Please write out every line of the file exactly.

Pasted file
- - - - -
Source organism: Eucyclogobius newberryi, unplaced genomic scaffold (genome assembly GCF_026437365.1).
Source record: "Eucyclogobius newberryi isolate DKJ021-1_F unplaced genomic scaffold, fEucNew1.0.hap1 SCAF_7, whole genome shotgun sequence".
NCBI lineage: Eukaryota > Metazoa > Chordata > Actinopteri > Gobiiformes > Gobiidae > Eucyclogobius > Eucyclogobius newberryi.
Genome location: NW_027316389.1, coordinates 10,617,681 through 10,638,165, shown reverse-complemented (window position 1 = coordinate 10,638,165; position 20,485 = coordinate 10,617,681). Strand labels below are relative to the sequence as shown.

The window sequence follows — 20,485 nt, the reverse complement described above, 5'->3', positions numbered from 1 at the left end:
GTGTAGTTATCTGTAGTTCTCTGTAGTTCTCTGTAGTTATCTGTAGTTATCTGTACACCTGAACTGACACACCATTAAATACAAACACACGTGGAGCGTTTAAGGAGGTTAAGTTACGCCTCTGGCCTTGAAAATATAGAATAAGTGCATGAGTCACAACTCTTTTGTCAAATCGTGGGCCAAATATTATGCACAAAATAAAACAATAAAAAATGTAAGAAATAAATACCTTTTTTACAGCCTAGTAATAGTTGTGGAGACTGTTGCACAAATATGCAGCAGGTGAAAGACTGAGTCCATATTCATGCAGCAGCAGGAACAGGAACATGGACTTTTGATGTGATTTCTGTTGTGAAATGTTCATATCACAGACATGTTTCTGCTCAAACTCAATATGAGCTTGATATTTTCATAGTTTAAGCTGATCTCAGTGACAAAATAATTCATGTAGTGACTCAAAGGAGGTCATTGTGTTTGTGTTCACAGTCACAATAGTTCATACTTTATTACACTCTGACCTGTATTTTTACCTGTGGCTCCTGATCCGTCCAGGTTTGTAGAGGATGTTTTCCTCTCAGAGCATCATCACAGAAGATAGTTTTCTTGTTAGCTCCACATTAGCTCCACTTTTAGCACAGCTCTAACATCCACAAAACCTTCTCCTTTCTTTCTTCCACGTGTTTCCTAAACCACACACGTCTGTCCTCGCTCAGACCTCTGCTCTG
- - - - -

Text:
Source organism: Eucyclogobius newberryi, unplaced genomic scaffold (genome assembly GCF_026437365.1).
Source record: "Eucyclogobius newberryi isolate DKJ021-1_F unplaced genomic scaffold, fEucNew1.0.hap1 SCAF_7, whole genome shotgun sequence".
NCBI lineage: Eukaryota > Metazoa > Chordata > Actinopteri > Gobiiformes > Gobiidae > Eucyclogobius > Eucyclogobius newberryi.
Genome location: NW_027316389.1, coordinates 10,617,681 through 10,638,165, shown reverse-complemented (window position 1 = coordinate 10,638,165; position 20,485 = coordinate 10,617,681). Strand labels below are relative to the sequence as shown.

The window sequence follows — 20,485 nt, the reverse complement described above, 5'->3', positions numbered from 1 at the left end:
GTGTAGTTATCTGTAGTTCTCTGTAGTTCTCTGTAGTTATCTGTAGTTATCTGTACACCTGAACTGACACACCATTAAATACAAACACACGTGGAGCGTTTAAGGAGGTTAAGTTACGCCTCTGGCCTTGAAAATATAGAATAAGTGCATGAGTCACAACTCTTTTGTCAAATCGTGGGCCAAATATTATGCACAAAATAAAACAATAAAAAATGTAAGAAATAAATACCTTTTTTACAGCCTAGTAATAGTTGTGGAGACTGTTGCACAAATATGCAGCAGGTGAAAGACTGAGTCCATATTCATGCAGCAGCAGGAACAGGAACATGGACTTTTGATGTGATTTCTGTTGTGAAATGTTCATATCACAGACATGTTTCTGCTCAAACTCAATATGAGCTTGATATTTTCATAGTTTAAGCTGATCTCAGTGACAAAATAATTCATGTAGTGACTCAAAGGAGGTCATTGTGTTTGTGTTCACAGTCACAATAGTTCATACTTTATTACACTCTGACCTGTATTTTTACCTGTGGCTCCTGATCCGTCCAGGTTTGTAGAGGATGTTTTCCTCTCAGAGCATCATCACAGAAGATAGTTTTCTTGTTAGCTCCACATTAGCTCCACTTTTAGCACAGCTCTAACATCCACAAAACCTTCTCCTTTCTTTCTTCCACGTGTTTCCTAAACCACACACGTCTGTCCTCGCTCAGACCTCTGCTCTG